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TECHNICAL PAPERS: Bubbles, Particles, and Droplets

Temperature and Volumetric Fraction Measurements in a Hot Gas Laden With Water Droplets

[+] Author and Article Information
Paolo Ruffino, Marino di Marzo

Department of Mechanical Engineering, University of Maryland, College Park, 20742

J. Heat Transfer 125(2), 356-364 (Mar 21, 2003) (9 pages) doi:10.1115/1.1561453 History: Received March 28, 2001; Revised November 06, 2002; Online March 21, 2003
Copyright © 2003 by ASME
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References

Chow,  W. K., 1989, “On the Effect of a Sprinkler Water Spray,” Fire Technol., 25, pp. 364–373.
Grissom,  W. M., and Wierum,  F. A., 1981, “Liquid Spray Cooling of a Heated Surface,” Int. J. Heat Mass Transf., 24, pp. 261–271.
diMarzo,  M., and Tinker,  S., 1996, “Evaporative Cooling Due to a Sparse Spray,” Fire Saf. J., 27, pp. 289–303.
White, G., Tinker, S., and diMarzo, M., 1994, “Modeling of Dropwise Evaporative Cooling on a Semi-Infinite Solid Subjected to Radiant Heat Input,” Int. Proc. IV Int. Symp. on Fire Safety Science, T. Kashiwagi, ed., International Association of Fire Safety Science, pp. 217–228.
Ruffino, P., and di Marzo, M., 2001, “Measurements of Temperature in a Hot Gas Laden With Water Droplets,” NIST-GCR-01-827
Kuo, K. K., 1986, Principles of Combustion, Wiley & Sons.
Adrian,  R. J., 1991, “Particle-Imaging Techniques for Experimental Fluid Mechanics,” Annu. Rev. Fluid Mech., 23, pp. 261–304.
Crowe, C., Sommerfeld, M., and Tsuji, Y., 1998, Multiphase Flows With Droplets and Particles, CRC Press.
Shrakey,  P. A., Talley,  D. G., Sankar,  S. V., and Bachalo,  W. D., 2000, “Phase-Doppler Interferometry With Probe-to-Droplet Size Ratios Less Than Unity. II. Application of the Technique,” Appl. Opt., 39(22), pp. 3887–3893.
Widmann,  J. F., Presser,  C., and Leigh,  S. D., 2001, “Improving Phase Doppler Volume Flux Measurements in Low Data Rate Applications,” Meas. Sci. Technol., 12(8), pp. 1180–1190.
Bete Nozzles Inc., private communications.
Zakauskas, A., and Ziugzda, J., 1985, Heat Transfer of a Cylinder in Cross-Flow, Hemisphere Publishing Corporation.
Hishida,  K., Maeda,  M., and Ikai,  S., 1980, “Heat Transfer From a Flat Plate in a Two-Component Mist Flow,” ASME J. Heat Transfer, 102, pp. 513–518.
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Aihara,  T., and Fu,  W. S., 1989, “Effect of Droplet-Size Distribution and Gas-Phase Flow Separation Upon Inertia Collection of Droplets by Bluff-Bodies in a Gas-Liquid Mist Flow,” Int. J. Heat Mass Transf., 12, pp. 389–403.
Emmerson,  G. S., 1975, “The Effect of Pressure and Surface Material on the Leidenfrost Point of Discrete Droplets of Water,” Int. J. Heat Mass Transf., 8, pp. 381–386.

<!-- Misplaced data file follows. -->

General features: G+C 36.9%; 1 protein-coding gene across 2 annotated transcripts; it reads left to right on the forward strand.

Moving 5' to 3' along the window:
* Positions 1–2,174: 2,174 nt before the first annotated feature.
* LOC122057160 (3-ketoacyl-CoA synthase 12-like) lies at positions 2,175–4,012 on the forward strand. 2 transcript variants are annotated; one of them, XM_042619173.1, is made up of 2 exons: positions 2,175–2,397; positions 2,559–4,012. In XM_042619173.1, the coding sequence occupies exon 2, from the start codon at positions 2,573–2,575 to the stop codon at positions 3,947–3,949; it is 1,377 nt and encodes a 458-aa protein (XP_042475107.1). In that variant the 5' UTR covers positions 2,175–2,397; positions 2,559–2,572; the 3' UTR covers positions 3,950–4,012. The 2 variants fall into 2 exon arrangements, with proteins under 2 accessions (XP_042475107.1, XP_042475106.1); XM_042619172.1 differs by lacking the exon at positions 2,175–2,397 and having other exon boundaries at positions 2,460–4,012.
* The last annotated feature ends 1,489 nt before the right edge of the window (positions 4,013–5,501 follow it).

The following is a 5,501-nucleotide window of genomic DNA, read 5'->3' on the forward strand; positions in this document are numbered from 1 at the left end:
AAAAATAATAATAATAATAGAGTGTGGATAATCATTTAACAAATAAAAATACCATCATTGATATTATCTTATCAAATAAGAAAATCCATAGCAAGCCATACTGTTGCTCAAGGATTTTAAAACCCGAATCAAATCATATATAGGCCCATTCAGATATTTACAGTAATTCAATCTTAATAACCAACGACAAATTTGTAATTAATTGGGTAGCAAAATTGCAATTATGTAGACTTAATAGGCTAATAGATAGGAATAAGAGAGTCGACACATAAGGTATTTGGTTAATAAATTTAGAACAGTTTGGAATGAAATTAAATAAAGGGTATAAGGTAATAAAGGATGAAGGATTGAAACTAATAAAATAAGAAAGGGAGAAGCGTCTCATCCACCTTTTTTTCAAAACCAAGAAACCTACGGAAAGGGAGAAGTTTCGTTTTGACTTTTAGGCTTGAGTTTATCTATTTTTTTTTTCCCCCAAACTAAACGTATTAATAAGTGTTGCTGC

Yao,  S. C., Hochreiter,  L. E., and Cai,  K. Y., 1988, “Dynamics of Droplets Impacting on Thin Heated Strips,” ASME J. Heat Transfer, 110, pp. 214–220.
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Figures

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Sketch of the ALTEC sensor
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Calibration curve to determine the slope Q in Eq. (24) (⋄ dry conditions, ♦ wet conditions)
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Comparison between the temperature measured by the ALTEC sensor and the values read by a thermocouple in dry conditions
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Velocity-temperature correlations for a natural convection plume versus the ECSAT facility operating conditions. The error bar abound each experimental point represents one standard deviations about the mean value. The solid lines represent the correlation by Alpert 21.
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Comparison between the temperature measured by the ALTEC sensor and the values obtained from the ECSAT facility in wet conditions (the methodology to obtain the ECSAT data is described in the paper)
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Water volumetric fraction: values obtained with the ALTEC sensor versus optical measurements. The error bars about each point represent one standard deviation about the mean value.
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Function g(w) versus w from Eqs. (22) and (23)
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Controlling circuit for the ALTEC sensor
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Collection efficiency as a function of the sensor diameter
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Difference between the gas temperature and the temperature read by a sensor in a hot gas laden with water droplets as a function of its diameter
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Evaluation of the constant C experimentally using Eq. (15) (Data Regression) and analytically using Eq. (14) (Theory). The dashed lines bound the ±10 percent region about the data regression.
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Residual droplet volume versus the fraction of residual liquid for the PJ8 and PJ10 nozzles
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Droplet Size Distribution for the PJ8 and PJ10 nozzle.
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Temperature distribution downstream the orifice in the ECSAT facility (⋄ dry conditions, ♦ wet conditions). The thin line is given by Eq. (6) and the thick line is given by Eq. (5).
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Sketch of the test section in the ECSAT facility (dimensions in meters)

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